Local Heart, Global Soul

July 1, 2018

Cut Here —

Filed under: Interisland Ferry,NEW ZEALAND,PHOTOGRAPHY — kiwidutch @ 1:00 am
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(photograph © Kiwidutch)

It just so happened that during our December 2017 journey to and from Wellington, Family Kiwidutch travelled on the same ship of the fleet of three, each way.

Some unusual markings on the walls and ceiling got me interested and I discovered:

In April 2011, Interislander sent its busiest ship, the “Aratere” on a journey to Singapore for an extreme makeover of epic proportions.

The ship was literally cut in half with a new mid-section added to allow it to carry more passengers and freight.

The ambitious project was the equivalent of cutting an eight story, 150 metre-long building in half, moving the pieces apart, inserting a new piece 30 metre section and joining it all up again.

While undergoing the extension the ship also got a new bow to improve its handling and performance as well as a major internal refurbishment with the creation of new lounge areas.”

It’s interesting to see that some information is given on the ship about the extension project and that they have given a visual help to contemplating the facts and figures with dotted lines and scissors, illustrating the literal cut and joins.

There is a fascinating YouTube video that details the process (link below) and it’s a geeky feature that some people seem to notice and enjoy, yet other walk past not even registering it’s existence. Of course as a detail fanatic I was one of the geeky ones reading up (as you do)on why dotted lines and scissors are on the ceiling of a ship.

http://www.kiwirail.co.nz/projects/major-projects/improved-aratere-ferry

(photograph © Kiwidutch)

(photograph © Kiwidutch)

(photograph © Kiwidutch)

http://www.kiwirail.co.nz/projects/major-projects/improved-aratere-ferry
Interisland Ferry “Aratere” Extension

https://youtu.be/5m6uvBsxLQs (YouTube link)
YouTube / “Lengthening Interislander’s Aratere Ferry” / New Zealand

https://en.wikipedia.org/wiki/Cook_Strait
Wikipedia / Cook Straight Te Moana-o-Raukawa) / New Zealand

February 4, 2014

With The Frog Or The Bird’s Eye Perspective: Italy Makes An Impression…

(photograph © Kiwidutch)

(photograph © Kiwidutch)

I’m continuing my yesterday’s post where I am detailing some of  Dutch artist M.C. Escher’s early works, may of which were done in Italy, a country Escher fell in love with and later moved to until his conflict with the ideas of Fascism forced him to move with his family to Switzerland, then Belgium and then back to The Netherlands.

One of the information boards in the Escher Museum located in the former winter palace of Queen Regent Emma of the Netherlands, on the Lange Voorhout in The Hague tells me:

Early in his career, Escher experimented with perspective by choosing an unusually high or low vantage point to draw from. The mountains in Italy were perfectly suited to this. For “San Gimignano”, “Bonifacio”and “Temple of Segesta”, he selected an extremely low vantage point, from a valley. As a result the viewer looks up at an object located far above. This is known as “the frog’s perspective”.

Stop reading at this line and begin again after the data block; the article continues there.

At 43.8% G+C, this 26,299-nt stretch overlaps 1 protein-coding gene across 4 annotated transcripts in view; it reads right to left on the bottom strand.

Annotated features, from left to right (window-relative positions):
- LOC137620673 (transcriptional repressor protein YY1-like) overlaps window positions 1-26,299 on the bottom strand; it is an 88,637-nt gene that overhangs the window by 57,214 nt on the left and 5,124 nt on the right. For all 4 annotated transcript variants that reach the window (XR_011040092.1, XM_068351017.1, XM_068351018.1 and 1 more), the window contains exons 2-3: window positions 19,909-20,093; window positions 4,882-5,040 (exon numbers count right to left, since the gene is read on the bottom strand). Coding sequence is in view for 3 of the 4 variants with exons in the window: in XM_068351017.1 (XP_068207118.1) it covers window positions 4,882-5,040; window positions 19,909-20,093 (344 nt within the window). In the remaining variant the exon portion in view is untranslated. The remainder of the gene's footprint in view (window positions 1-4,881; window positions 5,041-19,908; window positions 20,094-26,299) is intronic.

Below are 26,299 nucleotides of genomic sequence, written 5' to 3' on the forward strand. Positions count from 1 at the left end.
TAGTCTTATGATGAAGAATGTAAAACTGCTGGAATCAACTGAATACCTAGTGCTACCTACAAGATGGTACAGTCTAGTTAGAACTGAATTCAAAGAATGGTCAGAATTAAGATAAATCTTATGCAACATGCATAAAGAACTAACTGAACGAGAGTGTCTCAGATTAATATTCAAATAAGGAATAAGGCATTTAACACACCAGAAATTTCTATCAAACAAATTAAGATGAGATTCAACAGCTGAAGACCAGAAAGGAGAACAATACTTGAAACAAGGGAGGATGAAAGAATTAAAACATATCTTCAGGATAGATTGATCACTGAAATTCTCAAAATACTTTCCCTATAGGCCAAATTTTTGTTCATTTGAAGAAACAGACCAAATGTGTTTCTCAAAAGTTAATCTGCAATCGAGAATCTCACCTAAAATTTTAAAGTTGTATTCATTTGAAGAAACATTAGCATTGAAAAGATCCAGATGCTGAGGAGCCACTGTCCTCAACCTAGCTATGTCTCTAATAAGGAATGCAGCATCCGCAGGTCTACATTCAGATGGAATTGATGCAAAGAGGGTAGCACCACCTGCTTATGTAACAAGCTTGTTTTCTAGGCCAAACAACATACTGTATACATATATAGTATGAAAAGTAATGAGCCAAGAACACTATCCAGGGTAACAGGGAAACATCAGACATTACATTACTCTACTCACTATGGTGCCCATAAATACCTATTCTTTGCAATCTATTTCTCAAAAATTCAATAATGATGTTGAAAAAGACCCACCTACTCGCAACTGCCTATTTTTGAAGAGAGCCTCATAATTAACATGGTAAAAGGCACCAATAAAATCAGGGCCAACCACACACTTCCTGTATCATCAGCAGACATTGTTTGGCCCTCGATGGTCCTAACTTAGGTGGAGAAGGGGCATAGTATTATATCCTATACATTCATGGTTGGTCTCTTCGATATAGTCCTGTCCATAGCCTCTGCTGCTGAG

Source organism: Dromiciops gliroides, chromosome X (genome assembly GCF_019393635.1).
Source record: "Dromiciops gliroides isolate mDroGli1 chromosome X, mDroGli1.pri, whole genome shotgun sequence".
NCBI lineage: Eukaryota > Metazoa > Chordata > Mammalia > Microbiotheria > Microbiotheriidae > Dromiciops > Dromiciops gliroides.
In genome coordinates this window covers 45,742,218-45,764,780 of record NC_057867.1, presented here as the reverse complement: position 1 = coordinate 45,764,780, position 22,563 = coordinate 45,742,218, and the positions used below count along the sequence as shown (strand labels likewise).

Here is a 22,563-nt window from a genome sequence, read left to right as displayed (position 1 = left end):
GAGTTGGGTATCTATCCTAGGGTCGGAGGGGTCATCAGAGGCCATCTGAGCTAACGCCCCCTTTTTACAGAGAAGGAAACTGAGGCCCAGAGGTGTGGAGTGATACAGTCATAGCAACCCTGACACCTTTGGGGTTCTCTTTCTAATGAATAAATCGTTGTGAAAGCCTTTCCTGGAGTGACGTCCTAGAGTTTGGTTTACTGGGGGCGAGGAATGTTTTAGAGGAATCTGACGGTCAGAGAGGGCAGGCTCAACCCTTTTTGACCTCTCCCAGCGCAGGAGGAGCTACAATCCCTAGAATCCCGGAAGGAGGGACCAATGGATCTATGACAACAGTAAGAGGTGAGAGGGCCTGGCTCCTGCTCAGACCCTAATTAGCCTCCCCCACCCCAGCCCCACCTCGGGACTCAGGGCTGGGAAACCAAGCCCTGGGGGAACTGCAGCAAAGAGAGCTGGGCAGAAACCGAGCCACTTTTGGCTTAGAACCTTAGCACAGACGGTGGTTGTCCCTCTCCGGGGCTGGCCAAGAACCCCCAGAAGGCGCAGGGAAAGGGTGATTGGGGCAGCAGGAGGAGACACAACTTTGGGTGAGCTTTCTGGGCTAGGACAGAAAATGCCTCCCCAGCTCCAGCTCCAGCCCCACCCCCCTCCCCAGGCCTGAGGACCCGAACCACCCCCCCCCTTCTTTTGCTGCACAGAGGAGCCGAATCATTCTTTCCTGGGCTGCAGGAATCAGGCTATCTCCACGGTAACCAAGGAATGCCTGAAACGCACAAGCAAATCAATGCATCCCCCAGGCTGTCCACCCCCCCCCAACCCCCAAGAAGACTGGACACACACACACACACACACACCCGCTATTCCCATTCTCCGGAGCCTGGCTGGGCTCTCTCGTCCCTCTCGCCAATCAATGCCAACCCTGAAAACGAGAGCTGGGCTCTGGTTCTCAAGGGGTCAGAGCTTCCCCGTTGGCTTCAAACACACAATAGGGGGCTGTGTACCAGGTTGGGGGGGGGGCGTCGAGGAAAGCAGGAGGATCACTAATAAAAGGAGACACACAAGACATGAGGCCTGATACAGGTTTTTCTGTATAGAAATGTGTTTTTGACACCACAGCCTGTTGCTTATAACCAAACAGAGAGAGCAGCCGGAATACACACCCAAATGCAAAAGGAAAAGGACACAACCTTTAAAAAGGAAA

In other works Escher chose a very high vantage point, for example in “Morano”, “Ravello”and “Calvi”, the fishing town seen from the citadel. In these prints the viewer looks down at the subject of the work. This is known at as the “Bird’s eye perspective”.

Escher never used the “panoramic view” so popular with other artists at the time. When in 1939 Escher made prints of Delft commissioned by the Dutch Government, he climbed up the tower of the Nieuwe Kerk to show the marketplace from a dizzying perspective.

The viewer’s eye is led downwards rather than out towards the broad surroundings.

In Escher’s time (more specifically, between 1920 and 1940), many European artists played with extreme forms of perspective. Giorgio de Chirico in Italy, Carel Willink in the Netherlands and Ludwig Kirchner in Germany had been using perspective as a stylistic tool since 1910. but their most predecessor was Giovanni Battista Piranesi, who in the 18th Century portrayed spaces using the most bizarre perspectives. 

Personally I think that Italy and the early works Escher did there, and the discovery of  the possibilities  that these altered perspectives offered, heavily influenced Escher’s later works for which he became world famous: the seemingly  “impossible” ascending and descending staircases and waterfalls and the transitional spaces works like “water and air” where fish become birds and visa versa.

Certainly it may be disputed that Escher didn’t always stick strictly to reality, but in fact I have found that as a general rule most artists don’t… it’s impossible to see every twig and blade of grass in a landscape, real world “litter”  in the broader sense of inconvenient  buildings, people, or the distractions of everyday items are often left out of compositions for cleaner lines, better perspective, balance, light, mood or colour. In a way I love these earlier works even more than the more famous later ones because they document the source of inspiration and reveal that Escher’s genius about “thinking outside the box” was a quirky personality trait present right from the start.

I love quirky and I adore detail… this won’t be my last visit here…

(photograph © Kiwidutch)

(photograph © Kiwidutch)